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View Diary: The Slow Decline of the Oregon Republican Party (100 comments)

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  •  Going back further the relationship breaks down (0+ / 0-)

    Dukakis and McGovern both scored higher relative margins than even Obama. On the other hand, in Texas McCain did only slightly worse relative to native son Bush and better in relative terms than any other GOP candidate for President ever.

    And while Oregon's minority population is growing in relative terms, this is the case pretty much everywhere. Oregon is still substantially whiter than the country as a whole, so any scenario where whites trend Republican (tautologically true if minority populations increase and continue to vote heavily Democratic) is likely to see Oregon trend Republican too.

    •  What do you think, then? (4+ / 0-)
      Recommended by:
      supercereal, koosah, lordpet8, ArkDem14

      I don't think anyone could argue that Republicans, who traditionally dominated the state, are not at a historic low point.

      Consider the state's historic voter registration.  It wasn't really even until the 1950s and 1960s that Democrats became a competitive party in major elections.  Hell, in the 1911 legislative session, there were only 5 Democrats in the state legislature, which has 90 seats.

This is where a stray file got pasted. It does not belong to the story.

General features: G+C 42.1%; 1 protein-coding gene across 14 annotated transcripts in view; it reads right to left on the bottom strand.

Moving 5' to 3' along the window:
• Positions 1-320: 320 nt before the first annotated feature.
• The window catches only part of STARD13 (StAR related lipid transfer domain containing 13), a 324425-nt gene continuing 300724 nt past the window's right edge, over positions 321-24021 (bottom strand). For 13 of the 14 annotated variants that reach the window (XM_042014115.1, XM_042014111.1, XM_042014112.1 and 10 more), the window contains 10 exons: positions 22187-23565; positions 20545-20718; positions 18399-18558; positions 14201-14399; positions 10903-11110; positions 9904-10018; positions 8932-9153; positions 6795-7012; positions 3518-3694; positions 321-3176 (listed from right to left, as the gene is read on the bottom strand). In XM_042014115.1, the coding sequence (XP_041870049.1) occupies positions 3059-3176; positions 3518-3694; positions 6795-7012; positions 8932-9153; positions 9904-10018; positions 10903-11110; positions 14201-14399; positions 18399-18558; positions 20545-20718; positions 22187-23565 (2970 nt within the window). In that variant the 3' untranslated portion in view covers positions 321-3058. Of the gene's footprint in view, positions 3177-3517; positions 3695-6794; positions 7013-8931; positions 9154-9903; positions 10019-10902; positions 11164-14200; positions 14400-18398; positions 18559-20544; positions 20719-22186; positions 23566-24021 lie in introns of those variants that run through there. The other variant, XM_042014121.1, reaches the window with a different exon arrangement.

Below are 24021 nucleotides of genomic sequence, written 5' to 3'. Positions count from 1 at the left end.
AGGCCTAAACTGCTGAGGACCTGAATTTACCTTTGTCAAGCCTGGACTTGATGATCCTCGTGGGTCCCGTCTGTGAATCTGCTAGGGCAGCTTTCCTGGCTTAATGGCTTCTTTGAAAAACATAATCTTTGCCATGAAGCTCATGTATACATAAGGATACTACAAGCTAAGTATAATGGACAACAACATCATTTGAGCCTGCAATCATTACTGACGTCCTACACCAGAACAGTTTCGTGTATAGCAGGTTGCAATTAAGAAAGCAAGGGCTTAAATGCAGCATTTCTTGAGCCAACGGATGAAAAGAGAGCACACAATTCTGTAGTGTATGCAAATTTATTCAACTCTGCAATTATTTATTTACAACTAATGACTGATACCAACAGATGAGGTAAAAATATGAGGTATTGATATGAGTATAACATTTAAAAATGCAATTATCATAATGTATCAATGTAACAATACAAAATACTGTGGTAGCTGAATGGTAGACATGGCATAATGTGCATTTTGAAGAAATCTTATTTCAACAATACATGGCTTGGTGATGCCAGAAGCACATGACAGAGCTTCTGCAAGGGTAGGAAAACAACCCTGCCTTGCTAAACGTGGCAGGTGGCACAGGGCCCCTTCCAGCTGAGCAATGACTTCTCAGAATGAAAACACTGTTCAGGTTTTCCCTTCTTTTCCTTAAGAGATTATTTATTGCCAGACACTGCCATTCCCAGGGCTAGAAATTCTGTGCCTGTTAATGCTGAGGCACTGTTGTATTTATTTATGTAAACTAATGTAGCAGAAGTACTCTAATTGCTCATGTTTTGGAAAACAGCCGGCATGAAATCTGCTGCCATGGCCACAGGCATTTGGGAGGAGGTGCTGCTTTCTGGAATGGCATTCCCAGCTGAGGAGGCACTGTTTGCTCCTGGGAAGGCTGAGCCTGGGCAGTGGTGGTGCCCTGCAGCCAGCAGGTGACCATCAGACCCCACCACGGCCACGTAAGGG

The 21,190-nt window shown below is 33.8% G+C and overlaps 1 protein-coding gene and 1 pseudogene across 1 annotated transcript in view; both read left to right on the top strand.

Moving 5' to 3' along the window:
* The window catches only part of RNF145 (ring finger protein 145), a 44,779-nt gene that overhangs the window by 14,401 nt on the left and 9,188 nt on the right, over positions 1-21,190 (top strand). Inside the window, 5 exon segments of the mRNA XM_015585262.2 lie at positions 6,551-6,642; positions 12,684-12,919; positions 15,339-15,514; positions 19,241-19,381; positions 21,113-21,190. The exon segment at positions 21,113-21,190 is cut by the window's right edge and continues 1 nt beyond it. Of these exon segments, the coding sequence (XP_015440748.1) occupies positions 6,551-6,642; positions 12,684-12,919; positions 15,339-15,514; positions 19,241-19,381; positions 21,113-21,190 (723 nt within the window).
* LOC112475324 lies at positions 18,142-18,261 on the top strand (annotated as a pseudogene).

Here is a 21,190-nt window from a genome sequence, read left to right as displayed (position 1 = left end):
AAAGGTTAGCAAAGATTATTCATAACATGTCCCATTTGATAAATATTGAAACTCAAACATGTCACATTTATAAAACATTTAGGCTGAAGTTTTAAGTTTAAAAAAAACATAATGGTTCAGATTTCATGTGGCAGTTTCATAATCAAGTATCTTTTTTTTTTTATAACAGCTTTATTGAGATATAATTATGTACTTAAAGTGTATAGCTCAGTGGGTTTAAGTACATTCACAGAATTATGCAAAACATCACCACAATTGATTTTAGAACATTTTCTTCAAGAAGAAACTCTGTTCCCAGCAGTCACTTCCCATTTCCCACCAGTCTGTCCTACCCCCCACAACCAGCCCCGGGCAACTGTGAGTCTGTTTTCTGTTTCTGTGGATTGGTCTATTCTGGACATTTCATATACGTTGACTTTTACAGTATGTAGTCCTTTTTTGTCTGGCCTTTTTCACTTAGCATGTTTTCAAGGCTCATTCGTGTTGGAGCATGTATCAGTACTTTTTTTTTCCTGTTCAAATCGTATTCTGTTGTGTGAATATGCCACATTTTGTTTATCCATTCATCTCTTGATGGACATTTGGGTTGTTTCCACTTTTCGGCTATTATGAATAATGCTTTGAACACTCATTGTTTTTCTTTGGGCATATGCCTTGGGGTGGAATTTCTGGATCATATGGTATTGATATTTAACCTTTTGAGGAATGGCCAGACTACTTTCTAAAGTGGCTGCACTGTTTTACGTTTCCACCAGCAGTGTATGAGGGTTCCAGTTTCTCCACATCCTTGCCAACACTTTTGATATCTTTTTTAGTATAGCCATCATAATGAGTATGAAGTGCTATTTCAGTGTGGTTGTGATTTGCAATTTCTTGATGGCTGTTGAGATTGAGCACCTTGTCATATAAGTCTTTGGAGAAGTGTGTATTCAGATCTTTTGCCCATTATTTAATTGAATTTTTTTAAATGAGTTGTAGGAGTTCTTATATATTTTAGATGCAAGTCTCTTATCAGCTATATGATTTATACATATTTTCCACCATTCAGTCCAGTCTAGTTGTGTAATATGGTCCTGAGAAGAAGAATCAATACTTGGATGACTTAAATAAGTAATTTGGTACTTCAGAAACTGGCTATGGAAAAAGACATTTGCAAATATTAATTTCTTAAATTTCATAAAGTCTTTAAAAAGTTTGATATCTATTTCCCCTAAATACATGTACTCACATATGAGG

Between 1900 and 1988, Oregon was carried by Republicans for president in 1900, 1904, 1908, 1916, 1920, 1924, 1928, 1948, 1952, 1956, 1960, 1968, 1972, 1976, 1980, and 1984.

      It was carried by Democrats in 1912 (when the Republican vote was split), 1932, 1936, 1940, 1944, 1964, and 1988.

      Remove elections when Oregon was swept up in a landslide, and Oregon was only carried by Democrats in 1912 and 1988, and all other times by Republicans.

      You can think what you want, but the Republican Party is definitely near a historic low here.

      I changed by not changing at all, small town predicts my fate, perhaps that's what no one wants to see. -6.38, -4.15

      by James Allen on Mon Mar 19, 2012 at 01:05:54 AM PDT

      [ Parent ]

      •  I agree with you on the "historic low" (0+ / 0-)

        It just isn't very indicative of the future. Maybe you don't care about that, but I don't the exercise is very interesting otherwise. Going back yet again to Texas, the case for Texas Democrats being at a historic low is even stronger.

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